Music

The drunk conductor who ruined Rachmaninov’s career

The disastrous first performance of Rachmaninov’s First Symphony has cast a long shadow over the work

18 October 2014

9:00 AM

18 October 2014

9:00 AM

Would musical history have turned out differently if Alexander Glazunov hadn’t been smashed out of his wits when he conducted the first performance of Rachmaninov’s Symphony No. 1 in D minor? The best of Glazunov’s own neatly carpentered symphonies hover on the verge of greatness. Perhaps if he hadn’t been such a toper — swigging from bottles of spirits during lectures at the St Petersburg Conservatory, where he was director — they would do more than hover. Unfortunately, his drinking didn’t just screw up his own career.

The 23-year-old Sergei Rachmaninov had spent two years working on his first symphony, whose climaxes erupt from melodic cells borrowed from Orthodox chant. Not that Glazunov would have noticed. He barely glanced at the score before the premiere. On that fateful evening in 1897 he conducted ‘like a zombie’, according to one account. The orchestra was all over the place. Poor Rachmaninov hid on a spiral staircase while it was going on and then ran into the street to escape the catcalls.

Russian Composers
Composer, conductor and drunk Alexander Glazunov. Photo: Getty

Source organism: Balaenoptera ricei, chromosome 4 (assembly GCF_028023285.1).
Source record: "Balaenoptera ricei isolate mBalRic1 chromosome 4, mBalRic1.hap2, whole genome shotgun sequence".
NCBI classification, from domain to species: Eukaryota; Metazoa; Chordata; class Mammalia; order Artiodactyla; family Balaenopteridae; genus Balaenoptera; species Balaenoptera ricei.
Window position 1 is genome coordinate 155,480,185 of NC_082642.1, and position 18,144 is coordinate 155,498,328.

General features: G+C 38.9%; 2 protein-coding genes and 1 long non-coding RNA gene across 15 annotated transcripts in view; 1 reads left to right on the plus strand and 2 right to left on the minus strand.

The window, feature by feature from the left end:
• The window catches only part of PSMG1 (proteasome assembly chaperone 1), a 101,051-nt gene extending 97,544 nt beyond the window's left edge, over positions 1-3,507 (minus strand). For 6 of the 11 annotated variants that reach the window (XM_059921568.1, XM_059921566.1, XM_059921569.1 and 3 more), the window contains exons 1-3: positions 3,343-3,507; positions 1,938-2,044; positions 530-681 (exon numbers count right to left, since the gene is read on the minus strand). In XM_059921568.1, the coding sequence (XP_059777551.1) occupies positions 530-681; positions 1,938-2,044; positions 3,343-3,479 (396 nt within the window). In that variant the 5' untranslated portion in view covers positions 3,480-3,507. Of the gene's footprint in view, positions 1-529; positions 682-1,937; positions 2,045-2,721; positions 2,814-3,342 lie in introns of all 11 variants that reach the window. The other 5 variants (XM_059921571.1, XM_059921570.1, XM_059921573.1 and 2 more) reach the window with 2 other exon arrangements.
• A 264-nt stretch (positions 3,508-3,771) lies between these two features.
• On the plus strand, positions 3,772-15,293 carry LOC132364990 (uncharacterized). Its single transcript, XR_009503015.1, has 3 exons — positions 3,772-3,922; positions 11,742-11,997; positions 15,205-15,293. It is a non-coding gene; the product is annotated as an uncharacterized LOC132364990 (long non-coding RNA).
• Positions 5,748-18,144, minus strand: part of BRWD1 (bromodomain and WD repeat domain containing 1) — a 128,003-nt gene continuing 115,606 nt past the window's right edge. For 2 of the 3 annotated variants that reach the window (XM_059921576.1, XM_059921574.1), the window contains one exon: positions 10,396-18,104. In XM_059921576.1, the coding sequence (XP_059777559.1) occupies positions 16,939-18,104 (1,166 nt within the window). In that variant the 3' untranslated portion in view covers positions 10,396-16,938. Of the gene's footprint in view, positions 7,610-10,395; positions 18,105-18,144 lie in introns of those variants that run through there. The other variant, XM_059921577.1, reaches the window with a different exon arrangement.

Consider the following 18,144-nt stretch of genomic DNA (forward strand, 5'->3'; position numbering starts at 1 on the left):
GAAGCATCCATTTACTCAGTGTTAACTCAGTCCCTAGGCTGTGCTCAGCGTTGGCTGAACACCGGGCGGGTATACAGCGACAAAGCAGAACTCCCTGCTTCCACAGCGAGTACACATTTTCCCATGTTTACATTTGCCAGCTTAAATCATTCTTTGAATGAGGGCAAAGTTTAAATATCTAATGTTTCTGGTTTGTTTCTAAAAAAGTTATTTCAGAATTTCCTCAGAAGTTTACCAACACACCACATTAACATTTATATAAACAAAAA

Posterity doesn’t lay all the blame at Glazunov’s door. The conventional wisdom is that, even in a fine performance such as Ashkenazy’s with the Concertgebouw, the work is a sprawling mess, exciting in places but basically one of music’s shipwrecks.

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Nonsense. Yet again I find myself turning to Mark Morris, whose Methuen Guide to 20th-Century Composers (350 of them, expertly dissected) is one of four indispensable surveys of the music of the last century, the others being Norman Lebrecht’s enchantingly bitchy Complete Companion to 20th Century Music, Alex Ross’s The Rest is Noise and Ivan Hewett’s Music: Healing the Rift. Don’t get me started on what a scandal it is that Morris is out of print, though if you hurry you can find it second-hand on Amazon. This is his verdict on the First Symphony: